They slowed the tempo of the set with the beginning of their song “Cocaina.” As Cupcakes repeated the phrase “down on the floor, but the devil wants more,” the music became more psychedelic. I had never heard this track before, but I found myself singing along. The melody was catchy, and the psychedelia offered a different side of their sound. The slow blues bass line, accompanied with the booming chorus had the crowd roaring. Before their next track, “Go Slow,” Cupcakes warned the crowd; “we’re going to get a little intimate with you guys.” Hank and Cupcakes began flirting heavily. They started to make out on stage while playing their respective instruments, to much support of the audience. The song was extremely sexual, both lyrically as well as melodically. At one point in the song, they even went into cut time, which caused a temporary head banging frenzy among the crowd. As the set went on, they continued to demand involvement from the audience, and we all agreed with no contest. The songs really come to life when played live; they translate very well from the album to the stage. Their use of real instruments allowed for the perfect balance between the electronics and the funky bass lines. The music was so joyful and positive; it made me feel like a kid at Disney World.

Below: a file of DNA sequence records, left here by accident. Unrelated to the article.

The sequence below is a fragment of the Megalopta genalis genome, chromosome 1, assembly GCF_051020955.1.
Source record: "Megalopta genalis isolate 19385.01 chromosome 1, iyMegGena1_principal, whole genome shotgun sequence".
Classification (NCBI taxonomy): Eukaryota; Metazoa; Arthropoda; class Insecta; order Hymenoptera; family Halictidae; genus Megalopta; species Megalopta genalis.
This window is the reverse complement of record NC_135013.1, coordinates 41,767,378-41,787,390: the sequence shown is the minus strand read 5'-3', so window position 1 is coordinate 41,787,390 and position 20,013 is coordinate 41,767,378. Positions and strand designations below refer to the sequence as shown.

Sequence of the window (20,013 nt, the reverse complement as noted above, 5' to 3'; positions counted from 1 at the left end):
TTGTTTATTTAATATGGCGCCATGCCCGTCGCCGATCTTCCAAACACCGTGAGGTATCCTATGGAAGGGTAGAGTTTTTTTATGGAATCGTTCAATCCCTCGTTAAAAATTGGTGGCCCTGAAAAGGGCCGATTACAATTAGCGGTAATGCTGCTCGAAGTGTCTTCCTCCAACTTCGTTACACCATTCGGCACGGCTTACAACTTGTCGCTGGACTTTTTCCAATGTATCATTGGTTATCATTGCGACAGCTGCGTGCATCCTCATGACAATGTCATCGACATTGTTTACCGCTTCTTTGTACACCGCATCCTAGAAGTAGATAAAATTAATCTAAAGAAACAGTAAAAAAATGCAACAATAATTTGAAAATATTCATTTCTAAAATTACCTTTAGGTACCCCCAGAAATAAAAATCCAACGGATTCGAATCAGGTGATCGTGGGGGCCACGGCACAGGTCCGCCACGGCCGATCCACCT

The show ended with a performance of “Countdown.” This was a phenomenal choice as a last song due to its laid back vibe. Hank’s bass line was infectious, and Cupcakes stood atop her drum kit, as she beautifully delivered the vocals, and threw her hand in the air á la The Breakfast Club. They took the moment to connect with the audience on a different level, as the music allowed them to tone down. After “1 more minute to countdown,” the set was over. What a wonderful way to end a fine evening of music.
Article by: Alex Feigin
Photos: Chrissy Lush